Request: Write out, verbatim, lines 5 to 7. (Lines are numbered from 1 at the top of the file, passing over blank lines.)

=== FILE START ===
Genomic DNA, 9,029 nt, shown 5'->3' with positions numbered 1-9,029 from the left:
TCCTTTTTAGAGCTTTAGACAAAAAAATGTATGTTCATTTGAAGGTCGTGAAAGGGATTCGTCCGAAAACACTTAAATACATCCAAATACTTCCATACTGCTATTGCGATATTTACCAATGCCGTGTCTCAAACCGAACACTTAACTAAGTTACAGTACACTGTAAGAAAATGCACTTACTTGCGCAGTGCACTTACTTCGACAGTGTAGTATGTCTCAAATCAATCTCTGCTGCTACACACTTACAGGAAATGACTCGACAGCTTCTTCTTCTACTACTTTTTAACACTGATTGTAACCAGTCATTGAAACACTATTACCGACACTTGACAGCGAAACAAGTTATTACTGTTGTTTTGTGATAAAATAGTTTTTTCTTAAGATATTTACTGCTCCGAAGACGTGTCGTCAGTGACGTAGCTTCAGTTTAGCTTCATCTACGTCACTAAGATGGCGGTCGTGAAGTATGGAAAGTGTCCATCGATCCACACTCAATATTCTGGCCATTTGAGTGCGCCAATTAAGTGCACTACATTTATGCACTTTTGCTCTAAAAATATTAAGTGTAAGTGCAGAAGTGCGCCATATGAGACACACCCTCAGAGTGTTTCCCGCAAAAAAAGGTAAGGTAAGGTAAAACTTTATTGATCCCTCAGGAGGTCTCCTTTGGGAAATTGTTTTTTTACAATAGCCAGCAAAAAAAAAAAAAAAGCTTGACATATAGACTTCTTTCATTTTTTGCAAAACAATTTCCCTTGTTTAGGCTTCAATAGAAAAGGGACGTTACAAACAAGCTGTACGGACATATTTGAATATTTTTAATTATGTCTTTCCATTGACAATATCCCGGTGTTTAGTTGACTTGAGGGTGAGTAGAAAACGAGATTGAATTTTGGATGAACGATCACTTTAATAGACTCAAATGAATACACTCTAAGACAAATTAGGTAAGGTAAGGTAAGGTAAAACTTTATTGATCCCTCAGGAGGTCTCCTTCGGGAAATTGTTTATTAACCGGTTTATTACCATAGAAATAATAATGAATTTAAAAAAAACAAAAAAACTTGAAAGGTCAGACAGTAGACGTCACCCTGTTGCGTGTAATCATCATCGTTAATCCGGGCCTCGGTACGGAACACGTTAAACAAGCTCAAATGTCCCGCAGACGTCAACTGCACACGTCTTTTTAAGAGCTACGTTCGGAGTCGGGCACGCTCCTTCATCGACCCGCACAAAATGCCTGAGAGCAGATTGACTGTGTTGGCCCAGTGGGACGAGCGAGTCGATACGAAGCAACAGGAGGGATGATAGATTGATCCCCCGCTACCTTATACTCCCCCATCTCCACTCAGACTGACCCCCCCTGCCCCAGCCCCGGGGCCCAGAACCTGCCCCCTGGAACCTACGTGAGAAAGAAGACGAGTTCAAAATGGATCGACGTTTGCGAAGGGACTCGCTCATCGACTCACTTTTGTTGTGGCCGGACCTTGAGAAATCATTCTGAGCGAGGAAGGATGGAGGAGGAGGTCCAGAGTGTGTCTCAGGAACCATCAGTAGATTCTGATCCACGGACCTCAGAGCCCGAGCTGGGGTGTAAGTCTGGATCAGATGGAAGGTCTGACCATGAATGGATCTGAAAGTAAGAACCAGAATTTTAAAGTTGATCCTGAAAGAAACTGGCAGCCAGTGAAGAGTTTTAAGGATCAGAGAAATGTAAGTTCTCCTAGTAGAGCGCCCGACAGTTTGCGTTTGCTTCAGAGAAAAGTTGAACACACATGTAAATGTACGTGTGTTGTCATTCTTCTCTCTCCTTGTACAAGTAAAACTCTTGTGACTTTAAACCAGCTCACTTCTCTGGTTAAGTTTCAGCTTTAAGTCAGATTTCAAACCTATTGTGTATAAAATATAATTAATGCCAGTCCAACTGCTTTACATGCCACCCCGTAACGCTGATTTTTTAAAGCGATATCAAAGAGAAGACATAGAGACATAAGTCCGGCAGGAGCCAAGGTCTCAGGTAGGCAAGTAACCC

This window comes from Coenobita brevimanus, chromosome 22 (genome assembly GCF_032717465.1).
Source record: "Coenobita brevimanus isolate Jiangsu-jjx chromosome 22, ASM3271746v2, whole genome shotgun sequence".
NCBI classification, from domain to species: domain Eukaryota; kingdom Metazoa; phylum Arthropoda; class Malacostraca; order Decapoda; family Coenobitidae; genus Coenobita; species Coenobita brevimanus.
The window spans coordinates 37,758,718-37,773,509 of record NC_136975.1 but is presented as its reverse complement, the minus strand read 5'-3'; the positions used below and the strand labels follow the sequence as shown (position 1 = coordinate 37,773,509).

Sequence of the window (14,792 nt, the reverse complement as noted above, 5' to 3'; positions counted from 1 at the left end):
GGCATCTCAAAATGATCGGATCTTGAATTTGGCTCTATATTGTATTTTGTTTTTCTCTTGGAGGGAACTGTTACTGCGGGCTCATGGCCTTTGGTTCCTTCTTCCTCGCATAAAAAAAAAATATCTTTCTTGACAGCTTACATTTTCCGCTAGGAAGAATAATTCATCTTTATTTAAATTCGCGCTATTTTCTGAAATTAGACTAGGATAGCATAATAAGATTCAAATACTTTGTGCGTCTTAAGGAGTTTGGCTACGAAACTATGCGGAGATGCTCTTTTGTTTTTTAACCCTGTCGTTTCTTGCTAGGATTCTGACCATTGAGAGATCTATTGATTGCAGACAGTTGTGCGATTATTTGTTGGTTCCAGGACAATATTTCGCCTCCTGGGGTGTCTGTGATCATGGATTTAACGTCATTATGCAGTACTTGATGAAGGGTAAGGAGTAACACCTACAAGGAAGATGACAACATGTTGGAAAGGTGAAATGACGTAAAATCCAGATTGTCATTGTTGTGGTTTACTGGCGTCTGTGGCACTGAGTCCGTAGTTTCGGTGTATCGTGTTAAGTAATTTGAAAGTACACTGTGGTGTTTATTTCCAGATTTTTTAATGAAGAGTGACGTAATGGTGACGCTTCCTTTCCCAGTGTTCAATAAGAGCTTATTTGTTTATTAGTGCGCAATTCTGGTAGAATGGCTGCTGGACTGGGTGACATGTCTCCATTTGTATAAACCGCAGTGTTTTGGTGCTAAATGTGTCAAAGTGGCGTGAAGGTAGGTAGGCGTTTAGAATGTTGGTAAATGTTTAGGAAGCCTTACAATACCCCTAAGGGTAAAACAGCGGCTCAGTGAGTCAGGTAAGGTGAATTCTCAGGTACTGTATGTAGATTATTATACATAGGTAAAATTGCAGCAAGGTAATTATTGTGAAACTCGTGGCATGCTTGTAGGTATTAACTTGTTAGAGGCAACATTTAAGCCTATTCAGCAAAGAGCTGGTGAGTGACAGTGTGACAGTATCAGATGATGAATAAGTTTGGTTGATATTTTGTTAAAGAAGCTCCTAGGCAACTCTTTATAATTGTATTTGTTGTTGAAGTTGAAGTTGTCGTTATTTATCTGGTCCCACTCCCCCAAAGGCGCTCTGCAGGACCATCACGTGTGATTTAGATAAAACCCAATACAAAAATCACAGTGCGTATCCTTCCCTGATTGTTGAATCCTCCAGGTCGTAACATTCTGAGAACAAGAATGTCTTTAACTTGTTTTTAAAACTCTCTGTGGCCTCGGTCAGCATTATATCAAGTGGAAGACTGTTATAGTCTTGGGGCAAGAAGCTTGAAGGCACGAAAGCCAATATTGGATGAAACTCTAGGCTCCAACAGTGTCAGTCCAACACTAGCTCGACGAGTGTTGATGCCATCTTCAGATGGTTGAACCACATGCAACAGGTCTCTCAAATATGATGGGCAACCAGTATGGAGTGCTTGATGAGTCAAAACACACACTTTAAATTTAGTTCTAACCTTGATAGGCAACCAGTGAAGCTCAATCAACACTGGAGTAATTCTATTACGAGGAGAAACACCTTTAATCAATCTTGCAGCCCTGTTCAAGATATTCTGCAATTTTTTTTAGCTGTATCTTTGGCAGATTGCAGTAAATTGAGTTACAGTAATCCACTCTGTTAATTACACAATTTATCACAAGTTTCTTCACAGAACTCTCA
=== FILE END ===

NCBI classification, from domain to species: domain Eukaryota; kingdom Metazoa; phylum Arthropoda; class Malacostraca; order Decapoda; family Coenobitidae; genus Coenobita; species Coenobita brevimanus.
The window spans coordinates 37,758,718-37,773,509 of record NC_136975.1 but is presented as its reverse complement, the minus strand read 5'-3'; the positions used below and the strand labels follow the sequence as shown (position 1 = coordinate 37,773,509).

Sequence of the window (14,792 nt, the reverse complement as noted above, 5' to 3'; positions counted from 1 at the left end):